And I knew he was going to do something really funny with it. And he did it, and he did it by not saying something for a while, and then saying exactly the right thing. That’s an element of comedic genius that I believe Ruggs has, which is called laying back. You don’t lay back, Kasey. You lean in. I will say this. You’re not a hack, but you take a different approach to life. You—and I want you to take this as not an insult. You’re wacky. You’re finding the wackiest things to do. Eccentric is a nicer term for it. And in both cases, I respect these impulses. Life is a theater to you, and you’re trying to make it as interesting and fun and dramatic as possible for yourself.

And what I like about you is that you’re—to a degree, you’re not trying to make the world wacky for anyone else but yourself. It is okay to curate a life for yourself that is as wild as your dreams can contemplate. And it is equally okay to invite people to participate in this strange life that you’re curating for yourself, or this atypical life, or this fun life of actual and economic misadventure. But it is not okay to rope people in without their full consent.

Now, here’s, Ruggs, where I think I need you to do some work. You know yourself. You have found a place in your life where you are perhaps not completely satisfied such that you have zero dreams or ambitions left—like, that’s not who I think you are, right? You’re not someone who’s like, “Well, I didn’t get to be a comedian, so I gotta bring this guy down back to normal. I gotta make him be as boring as me, or else my choices are wrong.” That’s not where you’re at. I think you are genuinely sort of befuddled and concerned about, you know, where the wackiness begins and ends in the life of the cousin that you care so much about. And that’s a reasonable thing to feel concerned about. And like, I don’t understand why you’re getting these texts and kind of having to roll your eyes a little bit. Like, “Now what? A bank? A space station? How’s he going to get up there?” I get it.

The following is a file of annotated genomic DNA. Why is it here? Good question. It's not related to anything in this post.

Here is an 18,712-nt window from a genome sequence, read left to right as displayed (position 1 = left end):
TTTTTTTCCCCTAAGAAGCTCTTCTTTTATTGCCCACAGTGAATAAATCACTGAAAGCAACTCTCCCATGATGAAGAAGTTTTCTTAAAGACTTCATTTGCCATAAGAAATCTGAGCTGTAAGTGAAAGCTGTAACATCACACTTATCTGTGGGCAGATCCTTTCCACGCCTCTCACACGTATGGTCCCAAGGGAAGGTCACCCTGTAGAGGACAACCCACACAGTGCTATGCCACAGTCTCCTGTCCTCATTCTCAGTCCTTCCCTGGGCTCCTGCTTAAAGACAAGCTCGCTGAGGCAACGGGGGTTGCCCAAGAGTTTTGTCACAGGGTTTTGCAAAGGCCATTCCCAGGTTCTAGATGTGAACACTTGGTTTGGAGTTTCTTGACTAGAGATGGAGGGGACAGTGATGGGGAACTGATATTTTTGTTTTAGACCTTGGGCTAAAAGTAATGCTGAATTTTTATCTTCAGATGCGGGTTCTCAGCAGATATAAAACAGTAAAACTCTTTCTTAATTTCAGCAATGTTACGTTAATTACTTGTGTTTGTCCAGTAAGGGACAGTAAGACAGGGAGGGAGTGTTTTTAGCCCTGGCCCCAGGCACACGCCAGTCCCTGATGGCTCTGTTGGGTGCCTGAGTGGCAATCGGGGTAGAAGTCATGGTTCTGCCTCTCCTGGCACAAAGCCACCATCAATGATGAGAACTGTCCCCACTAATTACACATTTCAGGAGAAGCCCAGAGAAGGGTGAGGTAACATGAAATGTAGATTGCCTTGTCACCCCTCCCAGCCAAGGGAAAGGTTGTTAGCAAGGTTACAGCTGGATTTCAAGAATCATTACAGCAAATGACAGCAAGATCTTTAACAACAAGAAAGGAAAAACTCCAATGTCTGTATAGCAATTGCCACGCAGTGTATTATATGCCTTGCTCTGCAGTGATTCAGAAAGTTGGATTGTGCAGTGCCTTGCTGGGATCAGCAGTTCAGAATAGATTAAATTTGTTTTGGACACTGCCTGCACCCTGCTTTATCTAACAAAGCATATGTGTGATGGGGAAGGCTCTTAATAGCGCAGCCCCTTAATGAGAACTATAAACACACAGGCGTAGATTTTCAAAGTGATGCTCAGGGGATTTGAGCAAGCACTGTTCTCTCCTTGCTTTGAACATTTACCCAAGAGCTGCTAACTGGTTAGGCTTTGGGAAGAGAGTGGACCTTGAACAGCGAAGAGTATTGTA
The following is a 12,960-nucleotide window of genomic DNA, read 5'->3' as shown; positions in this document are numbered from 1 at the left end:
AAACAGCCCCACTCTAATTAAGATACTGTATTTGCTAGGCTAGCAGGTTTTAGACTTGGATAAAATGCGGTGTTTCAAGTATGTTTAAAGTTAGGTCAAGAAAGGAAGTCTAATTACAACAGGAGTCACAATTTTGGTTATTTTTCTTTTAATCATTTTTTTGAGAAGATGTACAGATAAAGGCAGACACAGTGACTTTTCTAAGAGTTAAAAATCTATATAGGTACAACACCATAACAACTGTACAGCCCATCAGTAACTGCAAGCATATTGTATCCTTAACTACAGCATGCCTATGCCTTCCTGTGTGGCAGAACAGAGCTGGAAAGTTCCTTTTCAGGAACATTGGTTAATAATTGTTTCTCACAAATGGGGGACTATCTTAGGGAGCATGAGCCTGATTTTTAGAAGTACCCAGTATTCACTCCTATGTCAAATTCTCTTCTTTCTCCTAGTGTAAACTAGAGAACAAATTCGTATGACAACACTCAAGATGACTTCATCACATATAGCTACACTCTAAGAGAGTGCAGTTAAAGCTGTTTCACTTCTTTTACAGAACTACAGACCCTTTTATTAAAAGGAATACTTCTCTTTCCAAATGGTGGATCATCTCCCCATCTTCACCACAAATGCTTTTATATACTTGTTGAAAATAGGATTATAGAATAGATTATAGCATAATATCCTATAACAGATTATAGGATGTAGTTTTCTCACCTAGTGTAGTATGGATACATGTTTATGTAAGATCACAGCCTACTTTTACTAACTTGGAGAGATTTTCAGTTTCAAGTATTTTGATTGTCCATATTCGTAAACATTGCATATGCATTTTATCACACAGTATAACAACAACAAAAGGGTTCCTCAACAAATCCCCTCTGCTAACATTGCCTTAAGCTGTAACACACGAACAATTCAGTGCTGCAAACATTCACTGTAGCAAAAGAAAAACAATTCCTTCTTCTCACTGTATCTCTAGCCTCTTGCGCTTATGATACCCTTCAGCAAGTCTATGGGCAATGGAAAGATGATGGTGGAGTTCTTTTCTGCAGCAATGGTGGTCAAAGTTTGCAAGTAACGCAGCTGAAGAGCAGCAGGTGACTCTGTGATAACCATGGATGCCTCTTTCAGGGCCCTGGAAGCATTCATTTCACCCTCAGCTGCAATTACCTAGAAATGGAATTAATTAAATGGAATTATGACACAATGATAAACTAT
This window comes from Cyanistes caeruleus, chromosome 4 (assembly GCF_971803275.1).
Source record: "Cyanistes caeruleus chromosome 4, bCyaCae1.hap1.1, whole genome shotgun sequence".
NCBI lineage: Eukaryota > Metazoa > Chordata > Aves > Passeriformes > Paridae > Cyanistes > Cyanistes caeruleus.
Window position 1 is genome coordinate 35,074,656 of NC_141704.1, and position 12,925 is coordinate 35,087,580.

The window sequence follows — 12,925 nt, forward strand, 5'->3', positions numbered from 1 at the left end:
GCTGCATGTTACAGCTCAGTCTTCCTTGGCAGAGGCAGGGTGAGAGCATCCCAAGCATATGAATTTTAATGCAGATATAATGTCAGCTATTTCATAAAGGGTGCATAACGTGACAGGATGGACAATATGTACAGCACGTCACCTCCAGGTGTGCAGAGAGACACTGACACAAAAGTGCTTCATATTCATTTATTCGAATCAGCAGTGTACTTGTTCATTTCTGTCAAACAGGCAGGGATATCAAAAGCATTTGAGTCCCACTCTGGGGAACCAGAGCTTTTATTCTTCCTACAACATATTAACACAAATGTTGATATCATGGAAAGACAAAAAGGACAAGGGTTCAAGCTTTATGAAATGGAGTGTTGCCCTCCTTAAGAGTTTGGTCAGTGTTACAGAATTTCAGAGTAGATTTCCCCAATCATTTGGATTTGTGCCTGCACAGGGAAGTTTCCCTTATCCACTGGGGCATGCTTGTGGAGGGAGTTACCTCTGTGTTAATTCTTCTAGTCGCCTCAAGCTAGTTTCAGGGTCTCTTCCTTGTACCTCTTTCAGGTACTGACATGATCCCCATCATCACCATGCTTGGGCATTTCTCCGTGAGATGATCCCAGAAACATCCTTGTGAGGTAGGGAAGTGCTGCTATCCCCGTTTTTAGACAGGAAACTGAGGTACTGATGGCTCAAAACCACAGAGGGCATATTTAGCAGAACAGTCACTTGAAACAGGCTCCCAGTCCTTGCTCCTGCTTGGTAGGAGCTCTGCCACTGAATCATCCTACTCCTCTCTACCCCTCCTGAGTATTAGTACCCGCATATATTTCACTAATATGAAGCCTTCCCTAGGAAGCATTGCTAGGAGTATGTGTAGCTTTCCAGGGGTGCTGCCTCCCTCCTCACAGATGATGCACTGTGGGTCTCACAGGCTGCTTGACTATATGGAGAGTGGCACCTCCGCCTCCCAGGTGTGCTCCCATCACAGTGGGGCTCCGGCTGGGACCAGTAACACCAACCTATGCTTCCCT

And I believe that you are just genuinely happy in your life, and you’re doing what you want to do. I don’t think anyone—believe me when I say to you—I don’t think anyone should be forced to be funny. That’s a horrible, horrible thing to ask of someone. If you feel like being funny, be funny, whatever. You have a happy life. And you have to just accept that Kasey has a happy life too, by his own definition. And part of that acceptance is—look, I know cousins is going to be cousins, but you need to disentangle yourself from this feeling of cousinly—I don’t know the adjectival form of cousin, but there is one, I betcha—cousinly obligation. He’s a grownup. You got to let him do his thing. If he’s not hurting anyone, he’s got to do his thing.

And if he’s hurting you, then you have the right to just say no. You understand what I mean? I don’t think he’s doing anything consciously to hurt you. I don’t think—I don’t even know if he’s hurting you! Do you know what I mean? But it’s like if he’s putting obligations on you that you don’t like or trying to rope you into his otter fostering scheme or whatever it might be—like, he can build a theater in his warehouse, but that does not give him the right to insist that you perform in it. You don’t perform for him. Ever. You’re an adult who is entitled to your life and the boundaries that you set. And I get it, because I’d be worried too if my cousin might be buying every municipal building around me and putting me into some kind of—what’s the Jim Carrey movie?—Truman Show situation where the whole world is controlled by your cousin, and you’re the only one normal one left. But that’s not gonna happen. That’s not gonna happen. You don’t have to go over and do electrical work for your cousin.